(Oxford English Dictionary)
the (big, great) smoke, a colloquial name for London. Also, any large city or town (chiefly Austral.).
1848 H. W. HAYGARTH Recoll. Bush Life in Australia 6 As he gradually leaves behind him the 'big smoke' (as the aborigines picturesquely call the town), the accommodations become more and more scanty. 1864 Slang Dict. 237 Country-people when going to the Metropolis say they are on their way to the Smoke. 1893 J. A. BARRY Steve Brown's Bunyip 21 You want to get away amongst the spielers and forties of the big smoke? 1897 F. T. BULLEN Cruise 'Cachalot' xxv. (1901) 330, I desired to know what brought him so far from the 'big smoke'. 1903 FARMER & HENLEY Slang VI. 270 The Smoke = any large city: spec. London: also The Great Smoke. 1971 Sunday Australian 8 Aug. 5/3 The unhappy pilgrimage from bush to big smoke.
1917 E. MILLER Diary 24 Apr. in Camps, Tramps & Trenches (1939) x. 61 My first day in 'the Big Smoke'. 1968 Tel. (Brisbane) 14 Aug. 54/1 He falls for a beautiful blonde who wants him to stay in the Big Smoke but city life has no appeal.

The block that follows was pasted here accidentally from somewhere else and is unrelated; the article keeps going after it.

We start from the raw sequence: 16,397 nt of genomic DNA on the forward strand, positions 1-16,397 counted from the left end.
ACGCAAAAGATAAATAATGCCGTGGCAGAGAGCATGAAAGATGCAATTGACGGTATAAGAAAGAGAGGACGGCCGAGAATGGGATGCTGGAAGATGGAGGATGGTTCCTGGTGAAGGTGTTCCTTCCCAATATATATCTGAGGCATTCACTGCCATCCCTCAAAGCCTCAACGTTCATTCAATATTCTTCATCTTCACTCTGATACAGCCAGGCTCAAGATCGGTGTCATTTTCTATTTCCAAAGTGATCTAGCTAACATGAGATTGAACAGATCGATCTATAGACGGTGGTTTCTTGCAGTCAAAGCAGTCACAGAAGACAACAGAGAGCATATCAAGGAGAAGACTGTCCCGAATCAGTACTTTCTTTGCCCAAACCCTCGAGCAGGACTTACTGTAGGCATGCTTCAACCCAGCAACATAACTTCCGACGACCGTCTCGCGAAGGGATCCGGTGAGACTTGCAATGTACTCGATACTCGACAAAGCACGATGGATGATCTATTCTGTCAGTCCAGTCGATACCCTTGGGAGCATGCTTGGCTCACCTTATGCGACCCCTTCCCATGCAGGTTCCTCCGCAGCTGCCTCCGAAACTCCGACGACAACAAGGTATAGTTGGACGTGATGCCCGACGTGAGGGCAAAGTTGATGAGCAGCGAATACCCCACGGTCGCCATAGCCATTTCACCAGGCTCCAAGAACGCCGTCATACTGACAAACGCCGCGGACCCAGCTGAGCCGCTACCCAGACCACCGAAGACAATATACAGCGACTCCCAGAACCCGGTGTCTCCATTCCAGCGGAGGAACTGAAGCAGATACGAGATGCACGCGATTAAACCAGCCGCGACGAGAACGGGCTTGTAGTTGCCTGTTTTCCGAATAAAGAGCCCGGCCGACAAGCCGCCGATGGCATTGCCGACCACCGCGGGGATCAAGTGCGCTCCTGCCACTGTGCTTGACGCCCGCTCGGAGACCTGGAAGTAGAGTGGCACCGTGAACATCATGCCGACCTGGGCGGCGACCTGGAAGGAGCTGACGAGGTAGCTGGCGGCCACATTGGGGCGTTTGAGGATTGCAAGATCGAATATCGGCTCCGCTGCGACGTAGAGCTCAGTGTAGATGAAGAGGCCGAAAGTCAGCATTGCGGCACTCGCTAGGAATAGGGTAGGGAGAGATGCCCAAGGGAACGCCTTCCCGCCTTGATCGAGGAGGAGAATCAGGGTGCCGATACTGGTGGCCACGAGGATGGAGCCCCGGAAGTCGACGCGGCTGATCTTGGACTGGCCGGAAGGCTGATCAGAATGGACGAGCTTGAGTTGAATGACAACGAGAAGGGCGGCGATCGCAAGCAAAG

4 July 2003, Mirror (London), "We will slay the smoking Goliath" by Christopher Hitchens, pg. 5:
WHEN I was a lad - older readers may want to moan with nostalgia here - London was known as "the Big Smoke".
It was a nickname as tenacious as the Big Apple but much more intelligible.
In those days, especially in the winter months, fog and smog blanketed the place.
Dickens described it best at the opening of Bleak House. His cabmen used to refer to especially choking and enveloping versions as "a London particular".
A bit of smoke and a bit of fog was part of London pride. It was duplicated in the delightful blue haze, sometimes admittedly a bit yellow at the edges, which greeted the visitor to a pub or saloon.
Nicknames of Other Places • Big Smoke (London, England nickname) • (0) Comments • Sunday, April 03, 2005 • Permalink